Now that you know where you will end up once your home sells, you need to know how often homes do come up in that neighborhood and at your price point.
Your agent can easily send you a list of what has sold over the last 12 months so you can see the pace of sales and the likelihood of one being available when you need one.
This pre-planning can give you an idea of timing and any constraints you might face in that particular neighborhood. Be sure to understand the flow of the market where you are both buying and selling.
For example, if you were to sell or buy around the holidays, it would be more difficult to time everything. There are not as many homes on the market for you to buy and less buyers out there for you to sell to.
You’ll need to decide whether to wait to make the move-up to a more prolific time of year, but that can also have its challenges since you will face more intense competition from eager, serious buyers.
That’s why it’s important to work with your agent now to determine what’s best for the neighborhood you are looking in and the neighborhood you are selling in. You can start talking a year from when you want to move or sooner, but always craft a plan to take into account all of your specific factors.
3) Focus on selling your current home.
At this point you know where you are headed and the likelihood of a home being available that fits your criteria and budget when you need one. Now it’s time to turn your attention to your current home and getting it in show-shape.
Remember that your ultimate goal is to move to a new home that is better suited for you and your family now. Keep that in mind and be willing to do what it takes to sell your current home in a timely manner.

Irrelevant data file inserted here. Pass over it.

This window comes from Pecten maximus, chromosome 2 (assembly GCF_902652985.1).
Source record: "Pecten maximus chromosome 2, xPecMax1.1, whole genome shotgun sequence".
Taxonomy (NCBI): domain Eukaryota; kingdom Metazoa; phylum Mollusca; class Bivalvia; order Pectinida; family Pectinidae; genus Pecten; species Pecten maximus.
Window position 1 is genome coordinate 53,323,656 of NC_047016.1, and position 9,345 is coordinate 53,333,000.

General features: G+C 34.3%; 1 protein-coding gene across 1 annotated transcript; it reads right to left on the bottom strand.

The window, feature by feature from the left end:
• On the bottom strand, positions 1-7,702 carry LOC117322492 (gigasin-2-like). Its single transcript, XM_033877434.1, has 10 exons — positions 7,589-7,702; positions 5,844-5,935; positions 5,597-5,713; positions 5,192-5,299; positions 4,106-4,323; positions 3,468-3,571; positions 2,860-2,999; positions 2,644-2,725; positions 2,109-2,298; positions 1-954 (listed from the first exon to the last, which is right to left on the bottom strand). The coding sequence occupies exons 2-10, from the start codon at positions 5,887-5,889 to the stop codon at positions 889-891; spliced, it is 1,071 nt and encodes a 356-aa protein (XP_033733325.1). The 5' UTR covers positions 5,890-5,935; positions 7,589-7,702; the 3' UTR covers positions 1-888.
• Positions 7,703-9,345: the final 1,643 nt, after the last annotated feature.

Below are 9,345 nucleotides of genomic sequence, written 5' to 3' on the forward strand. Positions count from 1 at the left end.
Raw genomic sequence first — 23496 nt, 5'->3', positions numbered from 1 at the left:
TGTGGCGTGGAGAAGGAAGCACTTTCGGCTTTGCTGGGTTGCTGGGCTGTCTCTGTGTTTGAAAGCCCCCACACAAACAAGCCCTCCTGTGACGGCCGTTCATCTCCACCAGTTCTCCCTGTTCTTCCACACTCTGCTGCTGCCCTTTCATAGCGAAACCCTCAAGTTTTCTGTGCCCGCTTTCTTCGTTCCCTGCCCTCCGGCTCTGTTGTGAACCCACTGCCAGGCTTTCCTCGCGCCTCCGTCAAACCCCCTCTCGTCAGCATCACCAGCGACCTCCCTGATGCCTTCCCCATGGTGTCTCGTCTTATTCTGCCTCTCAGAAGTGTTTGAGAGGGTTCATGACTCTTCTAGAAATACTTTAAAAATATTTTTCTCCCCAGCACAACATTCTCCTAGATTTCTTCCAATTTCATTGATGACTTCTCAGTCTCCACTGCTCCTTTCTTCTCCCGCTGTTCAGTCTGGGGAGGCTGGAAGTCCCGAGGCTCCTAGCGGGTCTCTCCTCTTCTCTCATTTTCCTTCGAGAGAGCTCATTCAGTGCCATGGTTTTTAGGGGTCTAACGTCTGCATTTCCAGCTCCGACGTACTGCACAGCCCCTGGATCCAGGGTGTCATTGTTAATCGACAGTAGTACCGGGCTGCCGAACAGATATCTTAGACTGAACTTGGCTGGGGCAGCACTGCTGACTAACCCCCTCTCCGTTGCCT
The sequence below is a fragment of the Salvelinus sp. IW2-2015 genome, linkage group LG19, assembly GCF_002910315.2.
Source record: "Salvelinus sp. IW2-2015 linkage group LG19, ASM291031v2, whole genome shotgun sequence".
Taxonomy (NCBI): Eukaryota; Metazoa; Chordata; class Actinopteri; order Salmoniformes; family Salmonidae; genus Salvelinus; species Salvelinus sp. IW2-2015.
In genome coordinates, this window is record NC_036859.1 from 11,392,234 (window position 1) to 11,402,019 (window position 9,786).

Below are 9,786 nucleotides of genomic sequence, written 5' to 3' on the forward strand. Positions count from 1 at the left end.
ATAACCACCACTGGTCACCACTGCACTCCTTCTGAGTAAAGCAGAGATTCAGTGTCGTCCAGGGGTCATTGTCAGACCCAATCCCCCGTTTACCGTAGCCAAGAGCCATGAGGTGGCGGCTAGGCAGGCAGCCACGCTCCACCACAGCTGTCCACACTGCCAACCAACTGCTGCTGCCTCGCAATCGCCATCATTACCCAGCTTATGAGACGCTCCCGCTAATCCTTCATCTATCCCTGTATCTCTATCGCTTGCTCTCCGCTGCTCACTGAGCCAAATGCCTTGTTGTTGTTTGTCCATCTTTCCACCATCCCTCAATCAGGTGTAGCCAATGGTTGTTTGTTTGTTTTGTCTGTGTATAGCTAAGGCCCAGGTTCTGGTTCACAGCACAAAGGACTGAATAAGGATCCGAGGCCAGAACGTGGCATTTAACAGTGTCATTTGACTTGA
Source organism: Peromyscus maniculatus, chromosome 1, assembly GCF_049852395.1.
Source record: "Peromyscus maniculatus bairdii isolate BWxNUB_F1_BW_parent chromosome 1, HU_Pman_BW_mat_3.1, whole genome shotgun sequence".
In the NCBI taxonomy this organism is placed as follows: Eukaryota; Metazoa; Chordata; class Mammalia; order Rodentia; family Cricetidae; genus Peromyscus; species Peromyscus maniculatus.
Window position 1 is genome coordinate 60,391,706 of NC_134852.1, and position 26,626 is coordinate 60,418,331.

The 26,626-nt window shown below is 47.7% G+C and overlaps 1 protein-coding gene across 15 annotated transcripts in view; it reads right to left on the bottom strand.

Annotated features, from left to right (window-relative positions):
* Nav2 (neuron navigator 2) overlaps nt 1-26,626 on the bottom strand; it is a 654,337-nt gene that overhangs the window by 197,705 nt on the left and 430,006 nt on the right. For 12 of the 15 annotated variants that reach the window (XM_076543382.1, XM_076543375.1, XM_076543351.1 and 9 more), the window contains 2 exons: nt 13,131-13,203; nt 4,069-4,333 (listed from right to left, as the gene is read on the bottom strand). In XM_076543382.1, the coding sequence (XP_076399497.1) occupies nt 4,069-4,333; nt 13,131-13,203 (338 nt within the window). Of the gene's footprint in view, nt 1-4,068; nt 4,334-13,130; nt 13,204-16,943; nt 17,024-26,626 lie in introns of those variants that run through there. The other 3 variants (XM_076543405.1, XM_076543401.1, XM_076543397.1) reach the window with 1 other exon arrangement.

But, don’t shortchange yourself, look desperate or do anything that will prevent you from buying your next home.
Once You Sell
Congrats, you’ve sold your home and now you have to find a new home that you will actually buy!
Hopefully, you’ve found buyers who are flexible themselves. That’s why it’s important to create a workable relationship with them. Remember to be cordial and flexible with your buyers and they will do the same in return.
Here are some options to help give you some time to find and close on a new home.
Rent back your old home after the closing for a month or two.
The buyers of your home may agree with this if they really want your home and have flexibility themselves (maybe first-time buyers who are not juggling another sale themselves.)
This gives you time to go find a home, close and move during this month to 2-month time period. Because you’ve done all your homework as we mention above, you already know what neighborhood to focus on. Your agent also can do some marketing to entice homeowners to sell their home or maybe there is already one on the market for you.
With a rent-back, you already have your funds from the sale of your home, and don’t have the debt so your lender can now approve you for the purchase of your new home without a sale of home contingency. Most rent-backs can’t last longer than 60 days from the settlement of your previous home because of owner-occupancy rules and regulations.
You must NOT put an offer in on your new home until your old home has settled and you have cash in hand. You never know what will happen when your home is under contract and as we always say, “It’s not over until it’s OVER!”
Find a place to stay between homes.
If you run out of time or have no other immediate options, then put your stuff in storage and find a short-term rental (or even stay with family). It’s not an ideal situation but it prevents you from making a drastic or desperate purchase of a new home. That’s a long-term decision so if you need to be inconvenienced for a few months, it might be worth it to get the perfect next house. Remember, your ultimate goal is the new home.
Next week is our final installment and it will show you what you need to do to buy your next home first and then sell your current one, if you have the approval of your lender to do so.